Work: Nativity scene, a carved panel from the portal of Nonantola Abbey

Copy of sculpture

Nativity scene, a carved panel from the portal of Nonantola Abbey


40,5 cm high, 30,5 cm wide
cast from the original
alabaster plaster
Storage area


1002 - 1032
40,5 cm high, 30,5 cm wide
Nonantola Abbey portalSi apre in una nuova finestra

Photo: Maurizio Bolognini. Museo Tattile Statale Omero Archive.


“And she … wrapped him in swaddling clothes, and laid him in a manger; because there was no room for them in the inn”, Luke 2:7.

Around 1117, Wiligelmo and his pupils worked on the portal of Nonantola Abbey, creating the lunette and probably the two series of carved panels that adorn the doorframe, which were commissioned by Abbot Rodolfo. The Museo Omero has copies from true casts of some of these masterpieces of Romanesque art.

The Nativity scene follows that of the birth. The 40cm high rectangular panel is vertically oriented. The scene is framed by two arches and is composed symmetrically. The space below each arch is filled with a round floral decoration. The heads of the ox and the ass touch in the centre of the scene. They are gazing down at the Baby Jesus who has a halo and is wrapped in swaddling clothes. He is lying in a manger adorned with floral decorations. Here too, as in the other panels, the figures are still stylized and the surroundings are not depicted. Presepium (Latin for manger) is inscribed below the scene.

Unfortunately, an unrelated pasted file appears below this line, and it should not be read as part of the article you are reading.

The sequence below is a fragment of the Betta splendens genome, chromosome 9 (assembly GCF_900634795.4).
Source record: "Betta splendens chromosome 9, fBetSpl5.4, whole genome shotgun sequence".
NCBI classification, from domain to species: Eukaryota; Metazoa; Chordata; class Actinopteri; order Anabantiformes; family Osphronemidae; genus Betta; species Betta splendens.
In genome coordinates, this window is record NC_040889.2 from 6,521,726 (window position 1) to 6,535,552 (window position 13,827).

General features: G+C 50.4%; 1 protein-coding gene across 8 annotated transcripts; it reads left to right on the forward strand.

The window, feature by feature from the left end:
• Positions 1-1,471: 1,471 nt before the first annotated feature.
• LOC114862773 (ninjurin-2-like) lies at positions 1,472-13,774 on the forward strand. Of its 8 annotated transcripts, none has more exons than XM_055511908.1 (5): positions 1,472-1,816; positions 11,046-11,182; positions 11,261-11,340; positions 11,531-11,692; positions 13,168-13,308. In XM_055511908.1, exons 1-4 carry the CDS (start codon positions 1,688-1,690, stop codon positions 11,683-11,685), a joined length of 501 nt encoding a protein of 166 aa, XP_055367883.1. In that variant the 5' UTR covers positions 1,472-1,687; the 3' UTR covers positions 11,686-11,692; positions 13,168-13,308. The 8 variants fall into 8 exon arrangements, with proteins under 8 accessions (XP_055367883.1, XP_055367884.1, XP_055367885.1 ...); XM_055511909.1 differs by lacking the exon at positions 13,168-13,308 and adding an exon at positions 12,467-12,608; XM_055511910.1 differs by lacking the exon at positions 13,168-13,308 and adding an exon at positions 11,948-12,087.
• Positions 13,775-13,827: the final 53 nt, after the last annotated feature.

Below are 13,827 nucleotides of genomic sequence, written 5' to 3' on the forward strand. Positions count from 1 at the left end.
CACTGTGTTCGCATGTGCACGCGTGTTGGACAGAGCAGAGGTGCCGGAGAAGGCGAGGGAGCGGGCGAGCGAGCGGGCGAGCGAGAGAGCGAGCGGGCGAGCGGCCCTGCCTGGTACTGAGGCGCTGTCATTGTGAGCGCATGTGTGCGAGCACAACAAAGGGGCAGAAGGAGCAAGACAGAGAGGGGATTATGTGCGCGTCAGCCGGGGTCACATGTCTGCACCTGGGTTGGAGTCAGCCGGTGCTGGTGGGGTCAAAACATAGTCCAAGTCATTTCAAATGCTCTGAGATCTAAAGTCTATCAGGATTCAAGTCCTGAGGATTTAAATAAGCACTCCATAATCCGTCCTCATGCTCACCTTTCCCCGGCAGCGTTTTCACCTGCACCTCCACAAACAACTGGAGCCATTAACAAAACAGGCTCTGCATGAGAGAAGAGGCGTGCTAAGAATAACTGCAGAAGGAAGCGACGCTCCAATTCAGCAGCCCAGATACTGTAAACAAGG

Further information

The origin of the abbey dates from 752 CE when Aistulf, King of the Lombards, donated some land to his brother-in-law Anselm, saint and founder of the abbey. Named after St. Sylvester, whose relics it houses, it became a Benedictine monastery and a place of hospitality and pilgrimage. This panel is on the right doorjamb, among other episodes from the Childhood of Jesus.

The panels are of different sizes but are all rectangular. Most of the scenes depicted are surmounted by two round arches and are orientated vertically. There are two sequences, with the earliest episodes at the bottom. The series on the right doorjamb shows stories from the childhood of Jesus, while the panels on the left illustrate episodes from the history of Nonantola Abbey, with particular reference to the figures of St. Anselm, St. Sylvester and St. Adrian.